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Lessons from the pirates: Compensation and corporate benefits

Corporate benefits in family businesses

It is important to co-ordinate family members’ various expectations, spending habits, and preferences to ensure everyone is happy with their compensation.

Corporate benefits can create a lot of issues amongst family members (both active and non-active). Many benefits offered by family businesses to family members are taken for granted, whether it be a company car, paid lunch every day, or personal use of company resources. When these benefits are not properly managed, it creates the perfect opening for conflict and jealousy to arise.

This jealousy or resentment can also start to permeate the family members who are not active when the benefits seem to greatly surpass what would typically be provided in a business. Policies or rules relating to corporate benefits for family members must be detailed, as an open-ended benefit or unclear rule can cause as much animosity as no rule.

Family business example

I worked with a family business where two siblings, James and Michelle, both worked in management. The policy in this business was family members in management got a company car. However, the policy was not clear as to what that really meant. Michelle, being economical in all decisions, chose a midsized car, which in her mind met her needs. James, on the other hand, had a taste for sporty cars and chose a high-end sports vehicle he couldn’t wait to show his father.

Once Michelle started to see the costs associated with her brother’s choice (new accessories, winter tire storage fees, weekly car cleaning, and expensive repairs and maintenance), it started to frustrate her, as the cost for her car was a fraction of that. She could use that money to put her kids in private school, travel, or plan for retirement. Just because she didn’t feel the need to waste money on a car, that didn’t mean she didn’t want those funds for something else. This resentment permeated their meetings. Every time James recommended spending money on something, Michelle would get upset. She equated his personal fiscal management to his business fiscal management.

The point here is the benefit was intended to be equal, but due to the lack of clarity, its application was not. One may also wonder if it is fiscally responsible for a business to pay for excessive costs related to the kind of car James chose. James’s choice may have been very different had the policy for the car benefit been for a certain amount every year (say $7000), and anything above that had to be paid personally.

Family business rules: Corporate benefits

With a benefit block, family members can put their money in savings or toward a major purchase rather than, for instance, being mandated to buy a company car.

All family members have differing expectations, spending habits, and preferences. Therefore, many family businesses endorse the concept of a benefit block. This is an amount allocated to each family member in management. They can do whatever they want with it, whether that means placing it in their registered retirement savings plan (RRSP) or tax-free savings account (TFSA), using it to put their kids in school or to travel, or putting it toward a car.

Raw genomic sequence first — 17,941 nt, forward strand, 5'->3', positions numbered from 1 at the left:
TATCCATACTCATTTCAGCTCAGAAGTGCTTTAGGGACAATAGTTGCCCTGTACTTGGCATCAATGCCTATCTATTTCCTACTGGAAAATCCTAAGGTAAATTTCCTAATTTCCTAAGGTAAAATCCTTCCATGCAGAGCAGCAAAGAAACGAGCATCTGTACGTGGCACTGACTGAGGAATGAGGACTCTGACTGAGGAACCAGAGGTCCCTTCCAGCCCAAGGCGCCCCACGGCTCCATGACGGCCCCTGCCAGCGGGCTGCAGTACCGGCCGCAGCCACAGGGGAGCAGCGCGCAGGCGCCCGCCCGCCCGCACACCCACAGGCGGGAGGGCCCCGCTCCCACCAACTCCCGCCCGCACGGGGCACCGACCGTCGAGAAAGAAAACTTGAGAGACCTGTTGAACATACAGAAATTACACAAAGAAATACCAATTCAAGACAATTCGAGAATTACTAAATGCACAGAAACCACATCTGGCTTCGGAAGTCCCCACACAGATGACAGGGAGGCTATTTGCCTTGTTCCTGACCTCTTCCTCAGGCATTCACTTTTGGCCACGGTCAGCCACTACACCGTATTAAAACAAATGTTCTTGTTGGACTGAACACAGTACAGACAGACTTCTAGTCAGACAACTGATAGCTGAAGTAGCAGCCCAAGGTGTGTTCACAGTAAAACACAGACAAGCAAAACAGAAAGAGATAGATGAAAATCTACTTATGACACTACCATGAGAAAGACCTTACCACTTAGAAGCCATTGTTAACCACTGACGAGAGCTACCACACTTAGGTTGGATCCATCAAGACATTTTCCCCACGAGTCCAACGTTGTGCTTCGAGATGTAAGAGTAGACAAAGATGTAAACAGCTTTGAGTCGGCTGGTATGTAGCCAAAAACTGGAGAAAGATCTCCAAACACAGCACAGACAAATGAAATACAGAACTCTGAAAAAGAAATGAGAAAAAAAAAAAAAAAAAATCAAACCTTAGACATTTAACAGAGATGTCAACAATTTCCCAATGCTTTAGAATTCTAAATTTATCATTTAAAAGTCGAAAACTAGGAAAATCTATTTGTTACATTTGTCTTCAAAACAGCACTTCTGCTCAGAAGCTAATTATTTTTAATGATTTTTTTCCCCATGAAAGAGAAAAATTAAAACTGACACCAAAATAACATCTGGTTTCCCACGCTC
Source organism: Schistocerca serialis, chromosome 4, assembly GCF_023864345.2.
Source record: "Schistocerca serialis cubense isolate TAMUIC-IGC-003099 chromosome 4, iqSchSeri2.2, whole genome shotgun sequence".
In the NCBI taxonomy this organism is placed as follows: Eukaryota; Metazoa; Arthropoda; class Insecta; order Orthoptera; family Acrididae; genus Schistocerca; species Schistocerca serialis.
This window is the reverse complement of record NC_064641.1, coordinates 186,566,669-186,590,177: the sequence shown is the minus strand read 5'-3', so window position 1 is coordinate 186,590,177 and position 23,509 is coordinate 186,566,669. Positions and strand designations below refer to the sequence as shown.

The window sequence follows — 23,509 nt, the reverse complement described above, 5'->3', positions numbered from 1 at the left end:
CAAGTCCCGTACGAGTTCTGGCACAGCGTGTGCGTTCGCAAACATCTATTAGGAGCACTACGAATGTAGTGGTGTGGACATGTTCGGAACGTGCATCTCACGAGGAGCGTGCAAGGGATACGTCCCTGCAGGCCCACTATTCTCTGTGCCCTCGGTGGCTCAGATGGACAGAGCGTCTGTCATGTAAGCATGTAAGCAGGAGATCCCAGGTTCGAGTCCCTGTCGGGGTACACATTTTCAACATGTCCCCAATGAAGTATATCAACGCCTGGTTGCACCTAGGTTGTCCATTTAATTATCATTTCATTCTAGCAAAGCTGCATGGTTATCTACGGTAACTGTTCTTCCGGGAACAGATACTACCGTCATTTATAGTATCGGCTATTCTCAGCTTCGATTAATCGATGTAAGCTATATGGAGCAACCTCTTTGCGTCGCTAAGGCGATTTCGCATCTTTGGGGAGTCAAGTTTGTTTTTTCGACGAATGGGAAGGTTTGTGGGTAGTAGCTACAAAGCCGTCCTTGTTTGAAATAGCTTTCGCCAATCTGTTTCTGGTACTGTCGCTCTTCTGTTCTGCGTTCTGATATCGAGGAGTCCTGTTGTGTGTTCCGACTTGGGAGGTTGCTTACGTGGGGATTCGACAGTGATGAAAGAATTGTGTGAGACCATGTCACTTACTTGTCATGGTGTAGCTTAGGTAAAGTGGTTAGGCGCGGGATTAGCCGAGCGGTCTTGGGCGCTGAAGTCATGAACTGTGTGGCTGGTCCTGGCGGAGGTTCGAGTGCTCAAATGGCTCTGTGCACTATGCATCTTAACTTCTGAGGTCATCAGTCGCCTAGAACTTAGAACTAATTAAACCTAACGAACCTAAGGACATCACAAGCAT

This means instead of being mandated to get a car, Michelle would have been able to use her benefits on something important to her. It also means having a more satisfied management team, as they get to choose what they want to spend the benefit on and know the benefit is the same for everyone.

The benefit block amount needs to be predetermined and reviewed every three years or so. For instance, it could be for $10,000 per year, with whatever you don’t use by the end of the year either paid to you in full or carried forward to the next year. Family businesses can consider having a benefit block for family employees, managers, and owners, with the amount getting higher as the family member moves up the ranks.

The important lesson we get from the pirates is clarity. All pirates onboard knew what they would be compensated (one share for the majority of them), what they would receive for good performance, and what would be done if they were hurt on the job. Typically, all family members joining the family business have very different expectations with respect to all of these items. We need to get the whole family onboard with family business rules to remove conflict and be able to focus on the business—just like the pirates!

Anchors aweigh

Up next is Part 3: Exit strategies! I am not saying you’re going to maroon your family members on an island (although sometimes that’s an appealing thought), but that predetermining the terms and conditions of an exit from the business is key to success and informed decision-making.

Danielle Walsh is founder of Walsh Family Business Advisory Services, a consulting company specializing in helping family-owned and operated businesses navigate the rough waters of management and ownership succession. She is a certified public accountant (CPA), chartered accountant (CA), and holds certificates in family business advising and family wealth advising from the Family Firm Institute (FFI). Walsh is also president of the Ottawa chapter of the Family Enterprise Exchange. She developed her philosophy and desire to help family businesses from her father, Grant Walsh, who has worked as a family business practitioner for the last 25 years. Walsh also currently teaches the first family business course offered at the undergraduate level at Carleton University in Ottawa. She can be reached via e-mail at

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